ISIL is a threat to Turkey

ISIL is a threat to Turkey

ISIL is a threat to Turkey I was just looking at the results of Metropoll’s latest survey regarding the threat posed by the Islamic State of Iraq and the Levant (ISIL). The results are clear: Four out of five people in Turkey consider ISIL to be a threat.

“Any kind of operation against ISIL is welcome,” say 90 percent of Turkey’s population, according to the survey. The same overwhelming majority agrees that “ISIL has nothing to do with Islam.” Only less than 5 percent of Turkey has something good to say about the group. They are probably the kinds of people who attacked the anti-ISIL demonstrators at Istanbul University on Sept. 26.

Good for Turkey, I say. Why do people on the street consider ISIL a threat? Let me give you three reasons.

First of all, Turkey is a trading nation. Trade is something we only began in the 1980s, but we went into it with a vengeance. Terror and instability are bad for trade and the wars in Iraq and Syria have compromised Turkey’s trade routes through to the Gulf. Container routes were cut off. Turkish commercial interests were impaired. Just look at the graph: Whenever the number of civilian casualties increases, as recorded by, the volume of trade declines, and vice versa. The more ISIL activity there is in the region, the more Turkish commercial interests suffer. So Turks have an economic reason to hate ISIL.

Secondly, Turkey now has around 1.5 million Syrian refugees. But you just cannot deal with a problem without naming it. Turkey refrains from giving these people official refugee status. So the government refuses to shift its thinking as the humanitarian and social problem is growing inside the country. People are trying to be nice about it, but there is a sense of helplessness in the air. Are Syrians eventually going to learn Turkish? How are we going to integrate them into our cities? Are they going to turn to crime? It has been three years now and we still have not been able to change the traffic plates on Syrian cars on Turkey’s roads. We should admit that our institutions are not equipped to even recognize the problem.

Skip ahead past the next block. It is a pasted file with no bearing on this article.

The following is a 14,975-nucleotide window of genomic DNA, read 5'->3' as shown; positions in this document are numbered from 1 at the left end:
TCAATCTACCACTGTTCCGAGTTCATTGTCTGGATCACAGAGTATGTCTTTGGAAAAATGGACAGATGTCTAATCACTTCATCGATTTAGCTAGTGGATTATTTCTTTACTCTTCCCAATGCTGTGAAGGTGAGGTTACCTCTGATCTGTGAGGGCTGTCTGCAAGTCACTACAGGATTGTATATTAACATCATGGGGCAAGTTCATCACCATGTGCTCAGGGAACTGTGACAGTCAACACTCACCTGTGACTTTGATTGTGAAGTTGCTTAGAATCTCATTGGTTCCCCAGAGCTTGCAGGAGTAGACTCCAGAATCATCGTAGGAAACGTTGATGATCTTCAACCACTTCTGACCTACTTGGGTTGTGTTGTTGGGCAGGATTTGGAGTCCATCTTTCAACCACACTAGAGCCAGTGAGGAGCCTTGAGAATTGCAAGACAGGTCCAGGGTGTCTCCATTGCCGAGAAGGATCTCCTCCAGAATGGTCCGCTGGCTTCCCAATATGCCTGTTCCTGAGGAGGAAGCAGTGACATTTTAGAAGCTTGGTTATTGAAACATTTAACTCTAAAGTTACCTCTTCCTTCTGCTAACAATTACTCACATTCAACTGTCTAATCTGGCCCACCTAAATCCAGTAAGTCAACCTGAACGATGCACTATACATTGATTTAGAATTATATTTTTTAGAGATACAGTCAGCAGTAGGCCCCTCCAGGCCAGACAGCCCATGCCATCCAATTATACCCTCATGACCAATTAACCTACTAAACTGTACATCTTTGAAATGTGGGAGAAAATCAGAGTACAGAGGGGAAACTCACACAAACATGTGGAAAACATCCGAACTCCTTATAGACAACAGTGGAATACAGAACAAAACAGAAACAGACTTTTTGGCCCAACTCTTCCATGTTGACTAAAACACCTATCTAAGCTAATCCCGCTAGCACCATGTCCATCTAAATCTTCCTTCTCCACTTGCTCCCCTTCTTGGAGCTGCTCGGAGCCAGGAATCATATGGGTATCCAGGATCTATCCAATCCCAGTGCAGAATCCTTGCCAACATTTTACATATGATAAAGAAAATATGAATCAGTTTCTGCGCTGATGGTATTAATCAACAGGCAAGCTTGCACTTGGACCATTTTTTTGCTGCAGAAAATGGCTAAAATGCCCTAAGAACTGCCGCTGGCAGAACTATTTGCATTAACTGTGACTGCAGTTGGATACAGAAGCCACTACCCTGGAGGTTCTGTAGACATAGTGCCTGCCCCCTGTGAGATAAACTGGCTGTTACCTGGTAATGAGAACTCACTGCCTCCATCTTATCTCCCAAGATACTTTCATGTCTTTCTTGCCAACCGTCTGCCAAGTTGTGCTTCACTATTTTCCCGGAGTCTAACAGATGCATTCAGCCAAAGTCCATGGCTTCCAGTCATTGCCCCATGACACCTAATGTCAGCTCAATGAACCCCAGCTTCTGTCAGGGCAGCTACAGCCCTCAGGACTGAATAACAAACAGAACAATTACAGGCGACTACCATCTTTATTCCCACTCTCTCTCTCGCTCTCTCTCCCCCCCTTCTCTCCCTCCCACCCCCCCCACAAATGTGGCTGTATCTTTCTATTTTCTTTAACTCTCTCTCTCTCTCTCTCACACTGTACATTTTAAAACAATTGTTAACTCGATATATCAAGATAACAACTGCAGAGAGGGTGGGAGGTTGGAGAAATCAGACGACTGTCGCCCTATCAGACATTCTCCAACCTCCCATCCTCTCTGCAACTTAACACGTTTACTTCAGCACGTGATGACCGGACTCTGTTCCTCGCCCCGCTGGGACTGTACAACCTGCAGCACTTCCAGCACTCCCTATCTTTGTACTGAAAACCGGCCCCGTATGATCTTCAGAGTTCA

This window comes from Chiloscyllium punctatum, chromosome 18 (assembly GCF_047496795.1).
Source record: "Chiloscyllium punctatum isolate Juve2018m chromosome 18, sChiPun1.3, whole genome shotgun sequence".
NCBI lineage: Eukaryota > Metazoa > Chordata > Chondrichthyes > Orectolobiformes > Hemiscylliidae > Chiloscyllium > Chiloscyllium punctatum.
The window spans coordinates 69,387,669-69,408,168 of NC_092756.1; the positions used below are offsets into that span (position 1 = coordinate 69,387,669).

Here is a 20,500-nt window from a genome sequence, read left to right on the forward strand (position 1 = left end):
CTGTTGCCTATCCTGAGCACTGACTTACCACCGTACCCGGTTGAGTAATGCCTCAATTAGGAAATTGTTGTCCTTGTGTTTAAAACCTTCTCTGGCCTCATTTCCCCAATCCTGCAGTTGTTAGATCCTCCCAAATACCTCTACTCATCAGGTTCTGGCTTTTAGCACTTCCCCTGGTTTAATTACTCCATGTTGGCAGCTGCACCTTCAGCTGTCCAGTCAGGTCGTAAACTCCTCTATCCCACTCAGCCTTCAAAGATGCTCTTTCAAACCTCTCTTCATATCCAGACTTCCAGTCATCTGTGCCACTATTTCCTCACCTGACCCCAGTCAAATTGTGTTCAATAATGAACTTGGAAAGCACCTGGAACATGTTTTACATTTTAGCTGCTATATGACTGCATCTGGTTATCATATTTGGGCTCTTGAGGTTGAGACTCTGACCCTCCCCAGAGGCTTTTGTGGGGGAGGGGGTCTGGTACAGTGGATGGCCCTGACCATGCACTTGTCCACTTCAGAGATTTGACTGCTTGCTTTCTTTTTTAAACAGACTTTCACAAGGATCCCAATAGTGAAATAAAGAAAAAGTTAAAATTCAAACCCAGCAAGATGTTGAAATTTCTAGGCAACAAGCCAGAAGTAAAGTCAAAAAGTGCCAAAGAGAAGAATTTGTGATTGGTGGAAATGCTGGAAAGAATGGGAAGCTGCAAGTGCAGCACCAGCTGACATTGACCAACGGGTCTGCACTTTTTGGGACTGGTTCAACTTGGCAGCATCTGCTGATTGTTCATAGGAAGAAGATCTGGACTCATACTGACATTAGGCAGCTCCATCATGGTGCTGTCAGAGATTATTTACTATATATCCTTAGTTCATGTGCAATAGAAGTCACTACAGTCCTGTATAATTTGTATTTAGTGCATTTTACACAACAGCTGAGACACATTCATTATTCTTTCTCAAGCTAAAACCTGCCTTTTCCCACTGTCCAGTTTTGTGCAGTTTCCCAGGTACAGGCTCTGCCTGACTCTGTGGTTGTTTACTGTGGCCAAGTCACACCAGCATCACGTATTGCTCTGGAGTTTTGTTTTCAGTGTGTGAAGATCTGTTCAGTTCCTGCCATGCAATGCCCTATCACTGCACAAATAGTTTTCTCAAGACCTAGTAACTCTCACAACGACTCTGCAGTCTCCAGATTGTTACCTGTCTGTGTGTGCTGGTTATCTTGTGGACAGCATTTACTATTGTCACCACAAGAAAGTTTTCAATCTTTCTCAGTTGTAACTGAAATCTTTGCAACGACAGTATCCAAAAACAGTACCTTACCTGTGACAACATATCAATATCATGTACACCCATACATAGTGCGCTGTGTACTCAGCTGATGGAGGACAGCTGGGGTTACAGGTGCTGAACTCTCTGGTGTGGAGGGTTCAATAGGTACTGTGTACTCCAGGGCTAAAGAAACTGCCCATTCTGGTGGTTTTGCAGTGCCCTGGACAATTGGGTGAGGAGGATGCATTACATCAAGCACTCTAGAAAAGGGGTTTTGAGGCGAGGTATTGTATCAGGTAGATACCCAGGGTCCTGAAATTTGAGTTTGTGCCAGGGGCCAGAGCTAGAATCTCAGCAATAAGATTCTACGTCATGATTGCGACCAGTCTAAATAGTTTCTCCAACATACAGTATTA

But why are the Syrians, and increasingly the Iraqis, stranded in Turkey in the first place? Because of ISIL, which gives Turks another reason to hate the group.

Thirdly, Turkish Islam is different from ISIL’s Salafism. The Salafists have a literalist understanding of Islam and see nearly all others as apostates. Our Hanafi-Maturidi, in the 9th century tradition, allows for individual choice and rational thought. That is why sources still refer to Turks as having “turned to Abu Hanafa’s religion.” In the last century of the Ottoman rule, the Hanafi School was still dominant in Istanbul, Cairo, Beirut, Baghdad and Aleppo – all the major cities of the empire. Yet, only in Asia Minor, around Istanbul, did the school thrive. How many other ways can you explain that the founding fathers of the Republic managed to annul the caliphate? The Anatolian understanding and practice of Islam does not lend itself well to outside subscriptions, especially not if the outsider condemns them to hell. That means that Turks have a religious reason to hate ISIL as well.

Turkey definitely has a short-term role to play in the war against ISIL. We should control border traffic and support the coalition attacks. But we also have a longer term role. ISIL feeds on discontent. The best way to fight it is to integrate the Middle Eastern economies into the global economy. That should be a long-term role for the most globally integrated and inclusive Muslim country.
ISIL is a threat to Turkey